Self-reliance and sustainability in the 21st century.
Once again, I decided to observe Homegrown Fridays, eating only what I’ve grown on the Fridays in Lent. I started two weeks early so I could get in seven Fridays and even at that, two of the Fridays were actually Thursdays because of other commitments. I finished early so that I could be off on another adventure. If you’re reading this the first week in April, 2012, I’m at Tillers International in Michigan finding out more of what they do there while my husband is taking a class in timber framing.
When people think of eating only what they’ve grown, they are usually thinking of doing it during the normal growing season. Certainly, at other times of the year, I’d have different foods available. Although I used to do quite a bit of canning, I do as little as possible now. I concentrate on foods that store well all by themselves and on solar dried foods as I work toward lessening my carbon footprint on this earth. When you limit yourself to only what you grow, you come to see how valuable little extras are, such as leavening for baked goods or cooking oil. By the way, even the pioneers heading West in their covered wagons had baking powder. They also had lard for cooking grease and lemon extract to add to their sugar to make lemonade.
Winter mainstay foods in our house are sweet potatoes, cowpeas, and greens from the garden, and that is evident in my Homegrown Friday meals. Cowpeas are the best dry bean for me to grow in my region. In other parts of the country, you would rely on other types of beans. I have green beans that are canned and some in a crock salted down. I have sauerkraut in a crock, but I didn’t grow the cabbage. I have corn, wheat, and sorghum for grain and popcorn, peanuts, and hazelnuts for quick food. Honey is my sweetener. Garlic, onions, and winter squash keep themselves pretty well. Many other things that I dried provide needed variety.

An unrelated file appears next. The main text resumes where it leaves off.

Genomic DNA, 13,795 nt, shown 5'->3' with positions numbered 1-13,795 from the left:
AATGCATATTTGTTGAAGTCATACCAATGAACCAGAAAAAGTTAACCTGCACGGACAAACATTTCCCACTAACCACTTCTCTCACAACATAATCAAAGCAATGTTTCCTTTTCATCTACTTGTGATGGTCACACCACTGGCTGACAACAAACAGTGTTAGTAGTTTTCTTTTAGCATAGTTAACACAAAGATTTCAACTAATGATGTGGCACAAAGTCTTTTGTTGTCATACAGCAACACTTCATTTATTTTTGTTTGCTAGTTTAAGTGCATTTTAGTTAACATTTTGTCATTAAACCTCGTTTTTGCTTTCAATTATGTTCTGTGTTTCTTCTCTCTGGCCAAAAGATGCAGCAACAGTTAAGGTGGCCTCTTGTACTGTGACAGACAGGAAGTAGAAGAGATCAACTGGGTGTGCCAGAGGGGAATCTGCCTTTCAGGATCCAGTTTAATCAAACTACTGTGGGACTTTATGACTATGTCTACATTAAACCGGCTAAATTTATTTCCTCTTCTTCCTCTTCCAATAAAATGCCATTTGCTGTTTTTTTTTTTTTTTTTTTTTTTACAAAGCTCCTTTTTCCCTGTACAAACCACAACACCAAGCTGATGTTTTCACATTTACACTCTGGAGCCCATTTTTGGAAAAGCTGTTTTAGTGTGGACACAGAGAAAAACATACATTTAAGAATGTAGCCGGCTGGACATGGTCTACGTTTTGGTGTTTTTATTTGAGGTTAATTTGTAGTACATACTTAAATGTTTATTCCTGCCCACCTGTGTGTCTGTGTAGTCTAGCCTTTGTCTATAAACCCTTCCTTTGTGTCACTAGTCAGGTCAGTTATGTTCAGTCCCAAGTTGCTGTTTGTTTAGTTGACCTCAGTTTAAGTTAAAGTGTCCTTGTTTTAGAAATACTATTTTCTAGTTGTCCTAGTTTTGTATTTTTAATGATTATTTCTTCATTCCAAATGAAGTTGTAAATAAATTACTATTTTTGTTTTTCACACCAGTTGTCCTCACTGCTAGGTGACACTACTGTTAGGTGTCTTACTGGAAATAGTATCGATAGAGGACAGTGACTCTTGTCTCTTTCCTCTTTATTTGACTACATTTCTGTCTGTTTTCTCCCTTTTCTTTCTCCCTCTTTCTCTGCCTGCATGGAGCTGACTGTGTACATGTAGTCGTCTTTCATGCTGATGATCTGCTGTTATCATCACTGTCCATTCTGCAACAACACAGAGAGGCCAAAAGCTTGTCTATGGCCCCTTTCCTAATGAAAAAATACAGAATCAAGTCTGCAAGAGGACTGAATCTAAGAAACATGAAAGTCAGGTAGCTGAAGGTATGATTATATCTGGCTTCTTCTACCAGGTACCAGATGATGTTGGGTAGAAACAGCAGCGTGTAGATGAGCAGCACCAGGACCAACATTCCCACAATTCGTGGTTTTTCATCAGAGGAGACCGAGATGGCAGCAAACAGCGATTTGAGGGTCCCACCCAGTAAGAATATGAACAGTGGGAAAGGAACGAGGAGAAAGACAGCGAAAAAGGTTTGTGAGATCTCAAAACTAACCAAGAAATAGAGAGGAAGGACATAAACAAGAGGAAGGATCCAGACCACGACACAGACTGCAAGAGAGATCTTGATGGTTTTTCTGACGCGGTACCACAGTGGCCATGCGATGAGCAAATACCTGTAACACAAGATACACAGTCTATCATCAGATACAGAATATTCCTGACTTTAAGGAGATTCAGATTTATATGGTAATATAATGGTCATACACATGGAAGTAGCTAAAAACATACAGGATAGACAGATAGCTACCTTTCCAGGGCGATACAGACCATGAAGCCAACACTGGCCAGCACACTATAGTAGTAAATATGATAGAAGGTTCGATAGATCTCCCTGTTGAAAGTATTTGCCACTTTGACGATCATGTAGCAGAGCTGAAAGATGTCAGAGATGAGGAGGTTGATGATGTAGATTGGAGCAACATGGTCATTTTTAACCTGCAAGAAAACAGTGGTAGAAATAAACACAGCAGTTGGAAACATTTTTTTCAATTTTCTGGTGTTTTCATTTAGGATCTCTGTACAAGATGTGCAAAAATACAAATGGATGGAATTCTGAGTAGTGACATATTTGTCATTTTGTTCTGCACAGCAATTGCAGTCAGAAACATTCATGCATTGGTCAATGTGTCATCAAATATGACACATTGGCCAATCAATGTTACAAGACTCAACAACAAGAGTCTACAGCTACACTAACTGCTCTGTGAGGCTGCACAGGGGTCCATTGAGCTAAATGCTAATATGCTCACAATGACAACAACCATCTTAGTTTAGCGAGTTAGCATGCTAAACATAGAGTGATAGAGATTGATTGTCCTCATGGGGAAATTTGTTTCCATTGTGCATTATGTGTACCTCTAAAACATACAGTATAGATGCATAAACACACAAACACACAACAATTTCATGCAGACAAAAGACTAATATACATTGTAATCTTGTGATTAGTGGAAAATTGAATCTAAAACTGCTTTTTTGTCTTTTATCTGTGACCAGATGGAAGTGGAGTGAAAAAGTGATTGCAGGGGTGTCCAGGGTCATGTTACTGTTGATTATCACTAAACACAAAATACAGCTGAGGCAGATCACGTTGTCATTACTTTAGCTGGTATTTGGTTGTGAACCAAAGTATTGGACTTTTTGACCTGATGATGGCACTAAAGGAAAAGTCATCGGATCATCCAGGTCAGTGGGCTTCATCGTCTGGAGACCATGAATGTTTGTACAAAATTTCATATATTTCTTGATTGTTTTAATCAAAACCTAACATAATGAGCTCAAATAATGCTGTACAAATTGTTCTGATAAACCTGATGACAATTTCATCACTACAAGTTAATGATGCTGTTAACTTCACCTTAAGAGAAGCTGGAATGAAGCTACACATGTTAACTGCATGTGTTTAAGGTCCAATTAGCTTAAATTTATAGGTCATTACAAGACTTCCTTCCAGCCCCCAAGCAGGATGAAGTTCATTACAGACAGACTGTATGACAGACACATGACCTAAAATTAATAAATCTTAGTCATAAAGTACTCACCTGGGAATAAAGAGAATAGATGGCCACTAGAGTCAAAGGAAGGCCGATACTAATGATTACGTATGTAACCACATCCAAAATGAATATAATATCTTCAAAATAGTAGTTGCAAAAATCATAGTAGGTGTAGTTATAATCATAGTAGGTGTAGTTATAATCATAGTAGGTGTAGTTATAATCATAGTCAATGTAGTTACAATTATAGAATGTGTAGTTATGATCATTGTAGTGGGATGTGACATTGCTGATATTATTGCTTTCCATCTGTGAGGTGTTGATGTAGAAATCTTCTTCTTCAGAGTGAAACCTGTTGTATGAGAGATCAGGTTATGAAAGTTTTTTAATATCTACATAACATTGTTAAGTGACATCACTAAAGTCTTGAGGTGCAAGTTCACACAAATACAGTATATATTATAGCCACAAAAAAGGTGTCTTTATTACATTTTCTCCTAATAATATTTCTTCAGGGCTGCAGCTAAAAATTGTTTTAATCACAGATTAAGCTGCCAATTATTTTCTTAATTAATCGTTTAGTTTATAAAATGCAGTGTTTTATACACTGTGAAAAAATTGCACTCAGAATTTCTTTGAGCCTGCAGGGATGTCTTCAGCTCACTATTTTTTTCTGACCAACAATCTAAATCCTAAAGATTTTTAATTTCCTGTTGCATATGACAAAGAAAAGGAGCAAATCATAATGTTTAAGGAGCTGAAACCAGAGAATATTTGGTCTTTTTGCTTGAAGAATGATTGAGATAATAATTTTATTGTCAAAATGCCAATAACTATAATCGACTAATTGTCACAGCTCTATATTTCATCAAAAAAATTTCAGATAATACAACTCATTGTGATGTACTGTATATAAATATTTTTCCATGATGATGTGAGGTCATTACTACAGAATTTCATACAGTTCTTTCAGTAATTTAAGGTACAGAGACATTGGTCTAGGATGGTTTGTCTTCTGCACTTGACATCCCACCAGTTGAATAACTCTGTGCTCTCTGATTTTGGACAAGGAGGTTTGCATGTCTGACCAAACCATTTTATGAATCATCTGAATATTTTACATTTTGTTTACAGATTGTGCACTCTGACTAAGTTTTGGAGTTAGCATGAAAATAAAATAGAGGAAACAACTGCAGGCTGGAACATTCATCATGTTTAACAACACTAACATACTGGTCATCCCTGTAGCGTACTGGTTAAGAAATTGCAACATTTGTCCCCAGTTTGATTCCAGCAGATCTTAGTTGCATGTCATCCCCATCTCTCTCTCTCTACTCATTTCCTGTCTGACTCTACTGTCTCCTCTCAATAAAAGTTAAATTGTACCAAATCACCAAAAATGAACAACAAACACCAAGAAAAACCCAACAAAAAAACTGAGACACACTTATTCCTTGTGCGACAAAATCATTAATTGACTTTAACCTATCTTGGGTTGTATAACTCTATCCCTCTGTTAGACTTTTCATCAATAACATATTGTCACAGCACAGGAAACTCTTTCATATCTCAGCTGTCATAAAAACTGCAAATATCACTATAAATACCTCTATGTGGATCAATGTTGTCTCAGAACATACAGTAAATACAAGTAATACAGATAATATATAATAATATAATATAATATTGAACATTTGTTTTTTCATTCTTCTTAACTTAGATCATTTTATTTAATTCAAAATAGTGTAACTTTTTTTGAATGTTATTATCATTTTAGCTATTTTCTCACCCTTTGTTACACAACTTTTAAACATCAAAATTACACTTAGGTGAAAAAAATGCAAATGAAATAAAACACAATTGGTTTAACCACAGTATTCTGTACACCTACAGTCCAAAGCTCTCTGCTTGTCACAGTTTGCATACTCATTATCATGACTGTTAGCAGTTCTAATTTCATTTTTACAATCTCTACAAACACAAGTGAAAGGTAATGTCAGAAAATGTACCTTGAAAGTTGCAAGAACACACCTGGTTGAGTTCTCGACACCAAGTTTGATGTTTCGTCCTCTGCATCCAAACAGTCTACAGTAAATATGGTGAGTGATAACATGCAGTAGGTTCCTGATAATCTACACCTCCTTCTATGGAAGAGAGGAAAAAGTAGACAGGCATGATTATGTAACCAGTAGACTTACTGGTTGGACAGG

I usually use Homegrown Fridays to try something new. This year I made peanut butter in my GrainMaker mill and bean burgers from my cowpeas. Much of what I made, however, was already a regular part of our diet, which is good because I seemed to be really busy with a lot of other things this year. We didn’t just plop down on these five acres and start growing most of our food. We’ve been here since 1984 and it has been a learning experience that continues. You start where you can with a small garden or even pots on your deck. Learn as you go and do what you can. What you can’t grow you can source locally. Then one day it will happen. You’ll look at the food on your table and realize that you either grew it all yourself or you know who did. Once you reach that point and have your family eating homegrown meals regularly, you will know better how to help feed others—and there are so many others in need of help. The eating, by the way, is sometimes the tricky part. We have to get the food all the way to the table in a way our families will eat it. Education and an open mind go a long way in accomplishing that. Creative cooks have an advantage. Learn more about my 2012 Homegrown Fridays at Homeplace Earth.
You might want to start a project like this by growing your breakfast. My Homegrown Friday breakfast is cornmeal mush made with my Bloody Butcher corn and sweetened with honey. This year I was able to add hazelnuts to that. My video Cover Crops and Compost Crops IN Your Garden gives pointers for growing the corn. You will find information on how to manage your corn crop after harvest at Homeplace Earth. Have fun!